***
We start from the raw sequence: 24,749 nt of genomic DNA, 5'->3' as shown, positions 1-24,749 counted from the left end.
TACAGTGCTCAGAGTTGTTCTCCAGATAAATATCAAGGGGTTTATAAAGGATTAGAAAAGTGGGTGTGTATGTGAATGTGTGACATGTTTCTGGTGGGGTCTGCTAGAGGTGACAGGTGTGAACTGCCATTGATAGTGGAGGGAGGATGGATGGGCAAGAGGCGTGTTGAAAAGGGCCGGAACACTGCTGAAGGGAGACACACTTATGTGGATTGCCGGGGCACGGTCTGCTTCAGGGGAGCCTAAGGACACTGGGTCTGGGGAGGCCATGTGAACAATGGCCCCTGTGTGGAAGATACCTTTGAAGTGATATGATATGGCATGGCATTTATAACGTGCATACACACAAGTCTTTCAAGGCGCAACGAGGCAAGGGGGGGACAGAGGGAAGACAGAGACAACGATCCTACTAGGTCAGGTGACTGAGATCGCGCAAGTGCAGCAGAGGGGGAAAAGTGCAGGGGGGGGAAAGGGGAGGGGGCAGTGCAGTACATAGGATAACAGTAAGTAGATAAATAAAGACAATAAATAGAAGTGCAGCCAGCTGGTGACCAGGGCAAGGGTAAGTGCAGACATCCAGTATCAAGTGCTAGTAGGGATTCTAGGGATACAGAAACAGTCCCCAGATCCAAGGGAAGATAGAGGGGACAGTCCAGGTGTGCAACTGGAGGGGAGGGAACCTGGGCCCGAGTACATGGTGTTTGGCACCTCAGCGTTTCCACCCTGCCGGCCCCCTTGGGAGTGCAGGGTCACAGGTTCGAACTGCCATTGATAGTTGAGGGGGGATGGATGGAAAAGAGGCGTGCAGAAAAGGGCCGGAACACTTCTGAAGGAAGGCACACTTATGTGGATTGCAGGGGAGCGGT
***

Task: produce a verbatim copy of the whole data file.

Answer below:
We start from the raw sequence: 24,749 nt of genomic DNA, 5'->3' as shown, positions 1-24,749 counted from the left end.
TACAGTGCTCAGAGTTGTTCTCCAGATAAATATCAAGGGGTTTATAAAGGATTAGAAAAGTGGGTGTGTATGTGAATGTGTGACATGTTTCTGGTGGGGTCTGCTAGAGGTGACAGGTGTGAACTGCCATTGATAGTGGAGGGAGGATGGATGGGCAAGAGGCGTGTTGAAAAGGGCCGGAACACTGCTGAAGGGAGACACACTTATGTGGATTGCCGGGGCACGGTCTGCTTCAGGGGAGCCTAAGGACACTGGGTCTGGGGAGGCCATGTGAACAATGGCCCCTGTGTGGAAGATACCTTTGAAGTGATATGATATGGCATGGCATTTATAACGTGCATACACACAAGTCTTTCAAGGCGCAACGAGGCAAGGGGGGGACAGAGGGAAGACAGAGACAACGATCCTACTAGGTCAGGTGACTGAGATCGCGCAAGTGCAGCAGAGGGGGAAAAGTGCAGGGGGGGGAAAGGGGAGGGGGCAGTGCAGTACATAGGATAACAGTAAGTAGATAAATAAAGACAATAAATAGAAGTGCAGCCAGCTGGTGACCAGGGCAAGGGTAAGTGCAGACATCCAGTATCAAGTGCTAGTAGGGATTCTAGGGATACAGAAACAGTCCCCAGATCCAAGGGAAGATAGAGGGGACAGTCCAGGTGTGCAACTGGAGGGGAGGGAACCTGGGCCCGAGTACATGGTGTTTGGCACCTCAGCGTTTCCACCCTGCCGGCCCCCTTGGGAGTGCAGGGTCACAGGTTCGAACTGCCATTGATAGTTGAGGGGGGATGGATGGAAAAGAGGCGTGCAGAAAAGGGCCGGAACACTTCTGAAGGAAGGCACACTTATGTGGATTGCAGGGGAGCGGT